What will count in the future is GPS, satellite surveillance of the planet itself, and the sources and protection of power, which will be increasingly “produced” by wind, sun, magnetism, surf, but with mechanisms that need maintenance.  We are neglecting the maintenance aspects of all our systems, including homes.  I cannot find a competent plumber.  I cannot keep up with three-foot tall grass in the yard.
coastal erosion in the north

So I’m taking an indigenous point of view on all this.  Which means that the next force for change will be climate change, particularly in the north and the coastal areas.  The Inuit are already having to move villages inland to keep from being drowned.  I don’t know how the tundra people are coping, but wooden frame buildings are twisted into debris and roads built on permafrost are impassable. 

Another major impact will be on the caribou, their numbers and patterns of migration, their calving grounds and sources of food.  On the other hand, waterways will open up, including the Arctic Sea, and maybe it will help the salmon and species like the narwhal — though it’s not helping polar bears.  The fear is that though it’s interesting for frozen mammoths be thawed out of the ground, the tiny insects and viruses also entombed may be released, as well as methane and carbon monoxide.

The real onslaught of insects and diseases are more likely to come from the South.  In the past these have prevented development and eventually shaped nations.  When something like plague or Spanish Flu is released to sweep continents, the harrowing goes deep and when the area is repopulated, it can be quite different.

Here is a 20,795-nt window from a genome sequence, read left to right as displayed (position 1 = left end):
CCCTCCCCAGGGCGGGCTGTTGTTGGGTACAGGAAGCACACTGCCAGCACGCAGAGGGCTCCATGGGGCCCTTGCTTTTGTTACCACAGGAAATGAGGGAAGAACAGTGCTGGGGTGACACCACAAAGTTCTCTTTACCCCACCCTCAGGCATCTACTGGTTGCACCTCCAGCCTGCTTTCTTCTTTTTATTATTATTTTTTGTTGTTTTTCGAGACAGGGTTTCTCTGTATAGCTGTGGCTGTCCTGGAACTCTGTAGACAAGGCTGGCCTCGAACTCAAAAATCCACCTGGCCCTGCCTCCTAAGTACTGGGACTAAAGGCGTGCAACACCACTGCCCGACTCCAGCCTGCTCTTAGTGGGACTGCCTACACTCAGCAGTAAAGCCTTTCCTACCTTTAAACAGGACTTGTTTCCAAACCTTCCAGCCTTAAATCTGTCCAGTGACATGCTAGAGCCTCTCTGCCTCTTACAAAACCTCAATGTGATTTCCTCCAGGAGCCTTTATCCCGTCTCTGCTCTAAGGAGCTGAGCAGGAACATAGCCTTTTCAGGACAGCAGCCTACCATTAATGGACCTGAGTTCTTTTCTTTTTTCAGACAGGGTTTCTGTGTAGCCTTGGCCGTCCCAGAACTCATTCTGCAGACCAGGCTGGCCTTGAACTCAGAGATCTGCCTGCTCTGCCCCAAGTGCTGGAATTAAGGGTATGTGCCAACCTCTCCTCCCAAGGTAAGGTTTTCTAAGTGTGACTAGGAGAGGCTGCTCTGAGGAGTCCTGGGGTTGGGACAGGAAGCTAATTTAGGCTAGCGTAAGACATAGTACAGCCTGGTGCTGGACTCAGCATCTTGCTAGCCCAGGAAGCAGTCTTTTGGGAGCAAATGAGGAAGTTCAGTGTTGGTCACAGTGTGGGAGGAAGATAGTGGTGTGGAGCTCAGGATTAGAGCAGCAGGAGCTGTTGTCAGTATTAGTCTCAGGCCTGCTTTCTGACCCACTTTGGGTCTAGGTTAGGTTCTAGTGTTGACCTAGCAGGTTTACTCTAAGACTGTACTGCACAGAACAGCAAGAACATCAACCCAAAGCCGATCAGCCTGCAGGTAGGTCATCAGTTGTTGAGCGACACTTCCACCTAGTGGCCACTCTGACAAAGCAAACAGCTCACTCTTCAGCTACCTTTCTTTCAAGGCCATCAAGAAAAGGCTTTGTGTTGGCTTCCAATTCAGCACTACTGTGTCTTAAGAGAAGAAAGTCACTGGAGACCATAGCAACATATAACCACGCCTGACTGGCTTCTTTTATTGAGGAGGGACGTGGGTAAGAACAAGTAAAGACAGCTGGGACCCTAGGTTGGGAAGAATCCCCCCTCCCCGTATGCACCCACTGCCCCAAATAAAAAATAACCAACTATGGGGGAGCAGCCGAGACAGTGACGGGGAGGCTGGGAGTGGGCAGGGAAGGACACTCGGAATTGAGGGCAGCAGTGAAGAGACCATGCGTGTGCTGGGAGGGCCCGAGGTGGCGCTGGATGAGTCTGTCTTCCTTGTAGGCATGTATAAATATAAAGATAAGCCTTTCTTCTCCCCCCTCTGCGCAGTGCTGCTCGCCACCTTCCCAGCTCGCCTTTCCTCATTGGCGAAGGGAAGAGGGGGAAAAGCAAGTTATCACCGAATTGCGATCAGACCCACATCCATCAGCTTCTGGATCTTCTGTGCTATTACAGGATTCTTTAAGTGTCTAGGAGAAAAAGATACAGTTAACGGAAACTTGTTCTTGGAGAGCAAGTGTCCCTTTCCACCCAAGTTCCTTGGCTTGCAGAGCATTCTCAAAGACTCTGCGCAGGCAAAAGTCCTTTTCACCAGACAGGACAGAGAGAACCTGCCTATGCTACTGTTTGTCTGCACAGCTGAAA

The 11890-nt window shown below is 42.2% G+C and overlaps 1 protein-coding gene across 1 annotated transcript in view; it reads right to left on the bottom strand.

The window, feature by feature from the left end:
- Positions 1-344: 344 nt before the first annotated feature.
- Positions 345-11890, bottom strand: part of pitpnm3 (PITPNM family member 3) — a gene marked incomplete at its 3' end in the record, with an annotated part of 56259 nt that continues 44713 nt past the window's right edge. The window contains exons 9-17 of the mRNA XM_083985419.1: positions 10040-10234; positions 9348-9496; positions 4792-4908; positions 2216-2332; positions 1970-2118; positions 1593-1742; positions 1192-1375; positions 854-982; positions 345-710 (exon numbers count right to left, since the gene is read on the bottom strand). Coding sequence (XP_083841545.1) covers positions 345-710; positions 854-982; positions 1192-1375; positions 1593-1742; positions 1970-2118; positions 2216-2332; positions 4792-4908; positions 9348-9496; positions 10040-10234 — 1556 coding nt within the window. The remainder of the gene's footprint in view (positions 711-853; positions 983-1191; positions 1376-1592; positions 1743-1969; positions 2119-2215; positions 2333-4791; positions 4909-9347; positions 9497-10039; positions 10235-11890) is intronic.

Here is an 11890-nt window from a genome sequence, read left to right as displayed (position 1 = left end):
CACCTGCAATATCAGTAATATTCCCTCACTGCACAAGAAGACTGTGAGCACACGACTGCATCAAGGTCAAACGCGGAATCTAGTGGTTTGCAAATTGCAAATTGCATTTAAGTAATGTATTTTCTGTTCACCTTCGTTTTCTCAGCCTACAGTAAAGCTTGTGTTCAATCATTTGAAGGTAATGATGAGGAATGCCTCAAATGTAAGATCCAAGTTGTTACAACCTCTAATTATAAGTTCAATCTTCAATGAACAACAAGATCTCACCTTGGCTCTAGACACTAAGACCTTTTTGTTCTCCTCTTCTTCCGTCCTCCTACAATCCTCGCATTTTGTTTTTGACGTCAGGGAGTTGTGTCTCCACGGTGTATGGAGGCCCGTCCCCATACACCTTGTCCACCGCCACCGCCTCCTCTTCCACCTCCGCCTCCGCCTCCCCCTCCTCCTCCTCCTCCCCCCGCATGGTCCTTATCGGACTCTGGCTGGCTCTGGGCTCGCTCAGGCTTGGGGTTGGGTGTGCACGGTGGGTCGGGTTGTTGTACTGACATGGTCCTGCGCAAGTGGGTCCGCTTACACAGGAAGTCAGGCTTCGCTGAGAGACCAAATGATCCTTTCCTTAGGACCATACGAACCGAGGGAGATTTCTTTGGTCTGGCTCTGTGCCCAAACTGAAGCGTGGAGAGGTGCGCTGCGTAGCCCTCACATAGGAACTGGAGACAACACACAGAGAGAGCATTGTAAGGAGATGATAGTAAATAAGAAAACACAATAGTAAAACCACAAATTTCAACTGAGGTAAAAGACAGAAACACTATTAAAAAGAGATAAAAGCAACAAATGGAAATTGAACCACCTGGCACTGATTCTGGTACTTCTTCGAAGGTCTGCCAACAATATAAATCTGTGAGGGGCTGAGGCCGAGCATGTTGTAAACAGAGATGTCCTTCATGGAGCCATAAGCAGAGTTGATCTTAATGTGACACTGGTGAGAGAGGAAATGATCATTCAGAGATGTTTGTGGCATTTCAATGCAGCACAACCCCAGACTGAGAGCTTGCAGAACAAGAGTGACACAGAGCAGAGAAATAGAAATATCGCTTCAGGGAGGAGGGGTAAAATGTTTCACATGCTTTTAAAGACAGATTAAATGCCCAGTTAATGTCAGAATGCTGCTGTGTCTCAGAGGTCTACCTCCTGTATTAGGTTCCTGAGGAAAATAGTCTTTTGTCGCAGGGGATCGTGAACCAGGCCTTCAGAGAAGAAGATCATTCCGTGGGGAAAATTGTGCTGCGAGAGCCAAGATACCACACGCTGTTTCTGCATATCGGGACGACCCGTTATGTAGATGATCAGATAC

Homeostasis is the basis of responsive complexity as in human habitation.  We are good at adapting but not inexhaustible.  We have been in a long period that has stayed the same though tested by economic bulges caused by war, by industrial invention, by cyber-development, by new energy sources, and even by drugs for disease and recreation.  Homeostasis is never permanent.  Rarely does it last as long as a human lifetime.  Human adaptability and simple available space to expand can restore homeostasis, but human character flaws can destroy it.

Against this background, tribes and the nation see arcs of creativity and then disaster rise and fall.  Sometimes the disasters open new venues.  I’ve been impressed by the history of Heart Butte, a long-time summer-settling camp that became a little mission outpost for old-timers, then was nearly swept away by flood, which was the impetus for paved roads across the gumbo soil that had nearly guaranteed isolation.  The addition of housing projects made a place for lightly supervised population density but also a clinic, school and church growth, and commerce in recreational drugs.  Now it is stranded in overlapping jurisdictions between county and rez, which persists because of the irrigation project that begins with Swift Dam on the rez and is the basis of wheat crops off the rez.